Autumn Faust’s review published on Letterboxd:
The imagistic and physical profiles of Villeneuve's approach to character remains unchanged in this, a relevant context, though the fit is still fine: the roundness and glow of the film's stautes and edifices extend to its characters' bodies, an inherent humanity repressed by nihilist camera staticity, hazy, dim, and cold light (here offset with some ironic warms off of buildings and holograms both sentient and commercial) and a harshness inflected by timing between cuts. The stubborn adherence to this mode even for replicants displays a great, egalitarian respect for them, but it also must be said, it undeniably dulls the visual capacity for thematic exploration. The original film, horribly edited as it is, never lacked for this, fully embodying questions visually this film envisions as two HUMANS OK! speaking to each other, which reads as more as thematic cheapening than emotional profundity under Villeneuve's grandiose brooding. Indeed, the film has no spark of purpose, only artful, middlebrow execution.
One idea brought to visual life occurs when Replicants talk and fight with each other. What one would assume as just an exchange of data is physicalized and given personality, spontaneity and stakes. The fighting, being purely visual, is given an inflection by the aforementioned Villeneuvian humanity, but the talking is not capitalized upon, stuck in neutral as a mere idea. This data-ness stops and starts with intra-replicant exchanges, however, the film failing to reflect upon its own digital object (in fact, it most often looks celluloid), its emotionality eventually superceding its coldness in much the same way as Arrival, but with more (unwelcome) naturalism. Our lead being a replicant, and one aware he is (maybe) programmed into slavery, calls into question just what the outlook of the film is meant to be, as one would assume it should be different from the viewer's own. It appears this quickly paltry lack of a difference is all Villeneuve has up his sleeve. Ghost In The Shell (2017)'s prevailing ambivalence is a far more interesting, productive, and complete perspective than this.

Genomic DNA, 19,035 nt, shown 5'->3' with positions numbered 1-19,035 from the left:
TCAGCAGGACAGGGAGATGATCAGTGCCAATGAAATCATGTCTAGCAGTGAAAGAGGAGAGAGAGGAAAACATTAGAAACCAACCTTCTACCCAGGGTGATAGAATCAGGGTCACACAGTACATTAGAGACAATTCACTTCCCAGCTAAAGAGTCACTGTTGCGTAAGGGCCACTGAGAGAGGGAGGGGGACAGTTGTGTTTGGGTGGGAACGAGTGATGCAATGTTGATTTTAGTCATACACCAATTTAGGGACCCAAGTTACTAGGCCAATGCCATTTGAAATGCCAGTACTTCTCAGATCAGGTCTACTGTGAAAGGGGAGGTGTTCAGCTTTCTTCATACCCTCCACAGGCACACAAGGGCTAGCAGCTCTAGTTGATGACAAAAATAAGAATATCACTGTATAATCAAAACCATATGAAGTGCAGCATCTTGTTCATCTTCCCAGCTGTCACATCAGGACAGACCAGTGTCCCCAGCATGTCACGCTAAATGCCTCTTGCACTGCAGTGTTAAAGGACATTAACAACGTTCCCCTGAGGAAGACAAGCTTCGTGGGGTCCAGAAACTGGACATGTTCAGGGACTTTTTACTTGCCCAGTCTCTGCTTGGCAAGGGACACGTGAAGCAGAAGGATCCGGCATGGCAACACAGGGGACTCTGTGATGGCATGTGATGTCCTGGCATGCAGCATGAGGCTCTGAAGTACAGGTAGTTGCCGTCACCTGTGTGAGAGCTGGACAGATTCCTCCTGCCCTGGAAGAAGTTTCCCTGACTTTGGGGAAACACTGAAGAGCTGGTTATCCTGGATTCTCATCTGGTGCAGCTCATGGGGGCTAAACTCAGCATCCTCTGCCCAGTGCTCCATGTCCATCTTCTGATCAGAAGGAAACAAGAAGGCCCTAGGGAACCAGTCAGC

But still, for quite a while the film coasts along on pure awe alone. Fast and steady, speculative sci-fi elements will consume the imagination, usually conveyed via Deakins rather than dialogue. This being, foremost, a better flowing yarn than the original's unwieldy idea dump, these eventually fail to carry the film. But in part due to them, as well as Deakins' company (of questionable appropriateness), a pleasant if disappointingly one dimensional and self disinterested pacing for Villeneuve, and a neat narrative center that twists twist off of itself in ill advised and interest killing fashion, being carried by the film for its duration is balmy enough, if nothing else.